Benefits of using SP wholesale rate

On a regular day/month, the wholesale prices are cheaper than the regulated tariff, however this of course comes with extra risk if there is any sudden changes in electricity demand/supply. But how much cheaper can wholesale rates actually be?

@dexter.tiah is actually currently on the SP wholesale rates so we can use his actual SP invoice for latest partial month of May as an example

There are many different cost items in his bill, but to get a simple aggregate view we just focus on his total electricity consumption versus total bill charges. Excluding the one-off security deposit of $98, his effective electricity price for the time period of this bill is 10.6cents/kWH (Usage of 801.34 kWh, charges of $84.96), which is significantly below the current best available “discounted” tariff rates of ~17-18cents/kWh offered by other electricity retailers. And these rates are subject to you signing up for a contract that is anywhere from 6 to 24 months long, locking you in for that time period

In contrast, the wholesale rate under SP has no contract - you can freely change back to the regulated tariff or one of the other electricity retailers any any time with no penalties whenever you find that that the wholesale rates are no longer to your liking. Pretty great deal to be honest!

If you are interested in more details on the wholesale electricity prices from SP, you can check out their website and product factsheet

How do I switch to SP wholesale electricity rates?

If you are currently still with SP Group (i.e. you have not signed up with any of the 3rd party retailers), you can easily make the switch on the SP Utilities Portal.


Screenshot from SP portal

If you are currently with another electricity retailer then it gets a bit more difficult. First, you have to be clear of any locked-in contract otherwise there will be a penalty charges. (@dexter.tiah paid the penalty charges when switching out from Geneco). If you are not under any contract, you can then contact your electricity retailer and tell them that you want to quit and return to SP (which is always the default provider as long as you do not have any other retailer serving you). Once you are back under SP, you can then make the switch the wholesale electricity plan on the SP portal.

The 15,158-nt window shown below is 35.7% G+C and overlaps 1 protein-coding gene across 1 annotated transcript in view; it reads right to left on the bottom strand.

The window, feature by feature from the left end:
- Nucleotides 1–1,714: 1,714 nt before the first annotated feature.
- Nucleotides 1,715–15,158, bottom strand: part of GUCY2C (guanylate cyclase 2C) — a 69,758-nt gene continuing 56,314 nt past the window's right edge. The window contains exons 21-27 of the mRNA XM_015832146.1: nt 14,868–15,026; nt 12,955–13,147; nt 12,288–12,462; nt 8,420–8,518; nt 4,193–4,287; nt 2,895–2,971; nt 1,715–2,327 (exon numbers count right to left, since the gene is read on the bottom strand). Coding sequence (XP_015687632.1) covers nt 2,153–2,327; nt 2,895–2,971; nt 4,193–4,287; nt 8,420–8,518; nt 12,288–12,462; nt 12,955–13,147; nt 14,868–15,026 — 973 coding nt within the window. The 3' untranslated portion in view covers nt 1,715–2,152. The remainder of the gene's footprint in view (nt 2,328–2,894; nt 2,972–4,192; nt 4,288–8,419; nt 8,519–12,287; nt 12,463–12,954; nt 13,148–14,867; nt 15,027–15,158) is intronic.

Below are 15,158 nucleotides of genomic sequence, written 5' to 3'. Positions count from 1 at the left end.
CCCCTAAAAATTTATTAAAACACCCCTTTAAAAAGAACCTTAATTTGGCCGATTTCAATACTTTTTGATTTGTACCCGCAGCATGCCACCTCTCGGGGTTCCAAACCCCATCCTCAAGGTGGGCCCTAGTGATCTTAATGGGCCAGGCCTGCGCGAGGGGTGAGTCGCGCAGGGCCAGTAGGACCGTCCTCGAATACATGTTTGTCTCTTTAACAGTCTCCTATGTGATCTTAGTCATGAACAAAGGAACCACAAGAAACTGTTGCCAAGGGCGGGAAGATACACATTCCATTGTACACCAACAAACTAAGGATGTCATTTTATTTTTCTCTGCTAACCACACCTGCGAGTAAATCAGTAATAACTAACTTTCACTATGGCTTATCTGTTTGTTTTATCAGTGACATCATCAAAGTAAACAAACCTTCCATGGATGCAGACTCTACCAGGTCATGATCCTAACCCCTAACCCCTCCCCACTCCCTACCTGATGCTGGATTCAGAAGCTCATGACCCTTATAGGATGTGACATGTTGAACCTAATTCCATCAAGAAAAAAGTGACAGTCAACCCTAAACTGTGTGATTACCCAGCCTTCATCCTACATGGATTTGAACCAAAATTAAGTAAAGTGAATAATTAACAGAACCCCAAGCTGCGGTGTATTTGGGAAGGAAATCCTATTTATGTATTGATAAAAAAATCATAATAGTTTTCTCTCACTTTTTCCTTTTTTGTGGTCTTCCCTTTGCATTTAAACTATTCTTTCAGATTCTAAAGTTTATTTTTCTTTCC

From what we have heard and personally experienced, the process is quite straightforward for apartments, but gets a little bit complicated for landed properties with solar panels. If you are living in a landed property, you may want to escalate this by emailing SP Group!

Summary

On the whole, the SP wholesale electricity plan appears to be very attractive as long as you make sure you understand what you are getting into and the potential added risks due to more variable pricing.

From what we have seen on the pricing, wholesale electricity prices gives a lower overall monthly electricity bill on average, except in situations where there is unexpected outages and the prices shoot up. Even in these cases, the period of time where prices are high are quite short and don’t impact your bill that much.

My personal take it is extremely unlikely for wholesale prices to be significantly higher than the regulated tariff for any extended period of time. If you as a single household using wholesale rates feel some pain (paying much more on your wholesale rates vs regulated tariff), just imagine whats happening to the open market electricity retailers in such a situation - they would be buying electricity at higher prices than the price they are selling at, across tens/hundreds of thousands of households! This would quickly result in an unsustainable situation that has be be resolved by wholesale rates either coming down, or regulated tariffs increasing to make the economics for electricity retailers work out.

Would definitely encourage anyone who is interested to read up more about the wholesale rates on the SP website and take advantage of this if it makes sense for you!

Note: This might sound like one, but it’s actually NOT a sponsored post. We are just personally excited to share potential good opportunities/deals to save money with all our readers :smiley:


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Hi this is great sharing.

If the prices are updated every 30 minutes. Based on your perception, do you think they track the price based on a new smart meter installed or they take the aggregated average price for calculation?

I am also unsure if a smart meter is required to be installed. (knowing that as of now we need to pay an extra one off price for installation of smart meter until it becomes a nationwide action)